THE WANDERER, August 3, 2006


The Bush Aberration 

     Not since the 1968 Tet offensive has the news made 
me feel so confused and dispirited. It's easier to say 
what should have been done -- or not done -- than what 
should be done now.

     The Founders of the American Republic counseled us 
to maintain neutrality, now disparaged as isolationism, 
in foreign broils. It wasn't that they thought all 
foreign powers were wrong; just the opposite.

     Every state might have plausible reasons for making 
war, but that was exactly the problem. Their reasons, 
however appealing, need not be our reasons; and it was 
unlikely that their interests should often coincide with 
ours. Let them fight without us!

     But since the days of Woodrow Wilson we have been 
taught that it is both our interest and our duty to side 
with democracies abroad. In any conflict, the democratic 
side must be right; for, as Condoleezza Rice keeps 
reminding us, "Democracies don't start wars." If you 
believe that a priori, everything is immediately 
simplified. Israel is a democracy, so in its latest war 
we must take Israel's side. 

     But having abandoned neutrality, the United States 
is in no position to broker the diplomatic settlement 
Rice hopes to negotiate. Both the Bush administration and 
Congress have quickly expressed their support for the 
violent Israeli assault on Lebanon, which Hezbollah has 
made its base for rocket attacks on Israeli cities.

     Most of the world agrees that the Israeli assault is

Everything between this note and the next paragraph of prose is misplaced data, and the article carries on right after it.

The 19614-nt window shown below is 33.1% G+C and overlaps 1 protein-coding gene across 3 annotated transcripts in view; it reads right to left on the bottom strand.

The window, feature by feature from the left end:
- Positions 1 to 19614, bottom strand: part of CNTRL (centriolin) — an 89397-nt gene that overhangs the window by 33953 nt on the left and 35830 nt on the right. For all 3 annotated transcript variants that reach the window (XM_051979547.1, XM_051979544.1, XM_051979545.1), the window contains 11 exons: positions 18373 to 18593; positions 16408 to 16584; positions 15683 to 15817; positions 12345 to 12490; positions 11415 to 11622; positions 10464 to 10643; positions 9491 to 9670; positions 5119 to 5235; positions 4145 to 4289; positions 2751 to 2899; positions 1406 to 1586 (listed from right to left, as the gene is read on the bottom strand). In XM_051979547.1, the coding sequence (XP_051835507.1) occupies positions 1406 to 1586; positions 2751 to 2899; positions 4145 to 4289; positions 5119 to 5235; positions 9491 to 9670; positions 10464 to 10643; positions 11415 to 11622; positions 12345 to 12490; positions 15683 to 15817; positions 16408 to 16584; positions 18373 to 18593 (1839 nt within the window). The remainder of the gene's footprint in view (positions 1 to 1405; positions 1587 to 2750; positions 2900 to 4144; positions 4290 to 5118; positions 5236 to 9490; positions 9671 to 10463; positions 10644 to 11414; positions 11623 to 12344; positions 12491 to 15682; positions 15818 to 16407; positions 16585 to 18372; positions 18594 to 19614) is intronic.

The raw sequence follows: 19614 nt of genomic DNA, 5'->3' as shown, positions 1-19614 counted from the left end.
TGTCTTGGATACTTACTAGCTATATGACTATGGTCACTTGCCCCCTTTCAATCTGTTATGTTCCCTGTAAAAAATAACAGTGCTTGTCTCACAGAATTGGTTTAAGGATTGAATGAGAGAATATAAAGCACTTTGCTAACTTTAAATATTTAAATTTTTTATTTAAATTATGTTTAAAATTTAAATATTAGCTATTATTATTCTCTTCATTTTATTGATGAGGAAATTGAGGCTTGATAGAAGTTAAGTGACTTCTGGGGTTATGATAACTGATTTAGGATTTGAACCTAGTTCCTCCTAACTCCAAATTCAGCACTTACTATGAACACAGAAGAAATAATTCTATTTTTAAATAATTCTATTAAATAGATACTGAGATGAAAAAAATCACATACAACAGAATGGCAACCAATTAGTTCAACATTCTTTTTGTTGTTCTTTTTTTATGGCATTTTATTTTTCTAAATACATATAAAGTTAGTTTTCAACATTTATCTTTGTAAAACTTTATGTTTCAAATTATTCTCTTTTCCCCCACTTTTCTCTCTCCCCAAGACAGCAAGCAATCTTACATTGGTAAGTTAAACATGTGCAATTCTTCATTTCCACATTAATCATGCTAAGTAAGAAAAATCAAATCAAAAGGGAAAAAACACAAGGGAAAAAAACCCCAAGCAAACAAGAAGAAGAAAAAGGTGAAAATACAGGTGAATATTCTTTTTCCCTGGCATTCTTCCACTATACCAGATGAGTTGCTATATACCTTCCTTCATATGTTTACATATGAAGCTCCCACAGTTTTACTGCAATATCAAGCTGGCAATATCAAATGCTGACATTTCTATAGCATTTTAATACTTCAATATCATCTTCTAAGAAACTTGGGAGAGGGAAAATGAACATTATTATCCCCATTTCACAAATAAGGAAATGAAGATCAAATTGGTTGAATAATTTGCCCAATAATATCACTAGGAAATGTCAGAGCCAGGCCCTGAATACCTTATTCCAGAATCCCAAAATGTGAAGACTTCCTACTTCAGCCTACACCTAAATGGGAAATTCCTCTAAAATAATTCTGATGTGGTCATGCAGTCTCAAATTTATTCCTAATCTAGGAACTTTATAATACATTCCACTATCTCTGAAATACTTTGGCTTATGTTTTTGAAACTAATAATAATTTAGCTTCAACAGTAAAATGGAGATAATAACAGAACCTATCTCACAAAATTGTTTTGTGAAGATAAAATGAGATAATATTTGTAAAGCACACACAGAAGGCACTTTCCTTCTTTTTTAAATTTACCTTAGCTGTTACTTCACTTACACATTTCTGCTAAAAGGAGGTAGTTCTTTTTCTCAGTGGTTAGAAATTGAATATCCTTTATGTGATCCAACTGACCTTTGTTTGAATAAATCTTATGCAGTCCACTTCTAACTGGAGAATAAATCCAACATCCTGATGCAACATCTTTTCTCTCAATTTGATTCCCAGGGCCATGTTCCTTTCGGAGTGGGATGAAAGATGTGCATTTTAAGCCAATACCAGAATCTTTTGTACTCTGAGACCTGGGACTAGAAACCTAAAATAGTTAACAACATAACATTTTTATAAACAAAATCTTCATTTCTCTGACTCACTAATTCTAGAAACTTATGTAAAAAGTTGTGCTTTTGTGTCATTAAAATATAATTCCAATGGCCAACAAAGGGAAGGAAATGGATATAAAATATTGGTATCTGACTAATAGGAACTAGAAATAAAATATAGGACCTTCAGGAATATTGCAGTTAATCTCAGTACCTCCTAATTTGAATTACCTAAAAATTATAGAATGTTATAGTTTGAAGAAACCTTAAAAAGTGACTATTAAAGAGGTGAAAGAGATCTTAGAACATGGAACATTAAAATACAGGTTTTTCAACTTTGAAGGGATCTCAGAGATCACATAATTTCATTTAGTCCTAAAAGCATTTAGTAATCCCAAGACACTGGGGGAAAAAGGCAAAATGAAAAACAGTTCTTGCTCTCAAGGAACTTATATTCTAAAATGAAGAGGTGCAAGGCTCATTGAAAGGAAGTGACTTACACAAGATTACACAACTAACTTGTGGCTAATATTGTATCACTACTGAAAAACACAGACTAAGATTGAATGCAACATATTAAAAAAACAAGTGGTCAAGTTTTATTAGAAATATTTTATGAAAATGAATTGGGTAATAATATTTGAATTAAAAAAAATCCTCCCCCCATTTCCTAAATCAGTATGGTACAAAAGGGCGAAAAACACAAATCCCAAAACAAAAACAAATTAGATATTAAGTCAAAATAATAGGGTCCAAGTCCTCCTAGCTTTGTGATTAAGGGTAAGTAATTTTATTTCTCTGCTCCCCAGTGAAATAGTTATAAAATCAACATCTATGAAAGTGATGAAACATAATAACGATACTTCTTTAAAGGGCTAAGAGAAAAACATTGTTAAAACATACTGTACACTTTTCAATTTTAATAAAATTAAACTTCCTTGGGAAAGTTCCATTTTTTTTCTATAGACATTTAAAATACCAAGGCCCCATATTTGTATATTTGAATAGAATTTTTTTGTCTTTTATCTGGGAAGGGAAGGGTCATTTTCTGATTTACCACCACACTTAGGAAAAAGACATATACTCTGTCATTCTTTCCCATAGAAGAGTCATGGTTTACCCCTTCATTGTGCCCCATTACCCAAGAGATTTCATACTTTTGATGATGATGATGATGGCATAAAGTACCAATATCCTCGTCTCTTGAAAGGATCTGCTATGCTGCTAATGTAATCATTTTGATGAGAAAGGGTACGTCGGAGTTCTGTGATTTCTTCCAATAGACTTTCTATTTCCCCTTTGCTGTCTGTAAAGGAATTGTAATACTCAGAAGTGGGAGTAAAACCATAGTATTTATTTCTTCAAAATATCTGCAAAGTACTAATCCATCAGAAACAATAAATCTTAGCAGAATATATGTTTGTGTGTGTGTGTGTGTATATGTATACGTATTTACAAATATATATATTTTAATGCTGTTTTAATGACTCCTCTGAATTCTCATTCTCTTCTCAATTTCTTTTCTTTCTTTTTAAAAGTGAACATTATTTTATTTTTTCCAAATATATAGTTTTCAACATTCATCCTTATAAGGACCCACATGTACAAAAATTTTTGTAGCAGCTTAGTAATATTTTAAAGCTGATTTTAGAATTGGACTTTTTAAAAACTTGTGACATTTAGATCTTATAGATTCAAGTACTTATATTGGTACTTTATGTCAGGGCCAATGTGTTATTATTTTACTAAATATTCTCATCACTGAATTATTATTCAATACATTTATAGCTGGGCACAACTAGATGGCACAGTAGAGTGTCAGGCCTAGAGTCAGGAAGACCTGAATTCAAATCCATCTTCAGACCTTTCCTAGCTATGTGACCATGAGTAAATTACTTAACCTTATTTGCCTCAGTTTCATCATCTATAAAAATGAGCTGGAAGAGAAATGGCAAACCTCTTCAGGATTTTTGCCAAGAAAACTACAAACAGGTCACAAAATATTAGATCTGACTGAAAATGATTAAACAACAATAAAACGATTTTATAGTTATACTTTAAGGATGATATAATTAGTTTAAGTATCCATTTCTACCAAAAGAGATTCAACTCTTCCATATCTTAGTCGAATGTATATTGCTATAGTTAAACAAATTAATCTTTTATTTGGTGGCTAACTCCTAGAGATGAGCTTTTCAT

wildly excessive, but the Israelis argue that under 
international law Lebanon, by failing to control 
Hezbollah, has become responsible for those rockets and 
for any innocent carnage resulting from measures the 
Israelis deem necessary for their defense. So, as a 
democracy defending itself, Israel becomes America's dog 
in this fight.

     And once again the United States finds itself 
entangled and ineffectual in the most violent region on 
earth. Not only that, but the world holds America largely 
responsible for a bitter conflict we all deplore. O for 
the placid era of Yitzhak Shamir and Yassir Arafat! 

     To be sure, Hezbollah is supported by Iran, which 
may well have instigated the latest trouble to deflect 
attention from its nuclear program. But was this 
unforeseeable? Did the administration think the Iranians 
were just going to sit still and endure more American 
scoldings for their misbehavior?

     Never assume that your enemies are without resource. 
Iran is too big and too cunning to be bullied.

     I'm always wary of the Israelis, but that doesn't 
mean I trust their enemies, and for some days, 
remembering how we reacted to the 9/11 attacks, I was 
willing to give Israel the benefit of a doubt, as far as 
their own safety was concerned.

     By the same token, though, I didn't expect them to 
consider whether their actions were beneficial to us. 
Right or wrong, their fight is not ours. We have more 
than enough enemies now, and fewer allies than ever. 
Never was prudence more urgent, or less in evidence.

     Maybe there is no justice in this world, but there 
is certainly hubris, and there is its usual reward, 

     As William Schwenck Gilbert once complained to the 
president of a railroad, "Sir: Sunday morning, though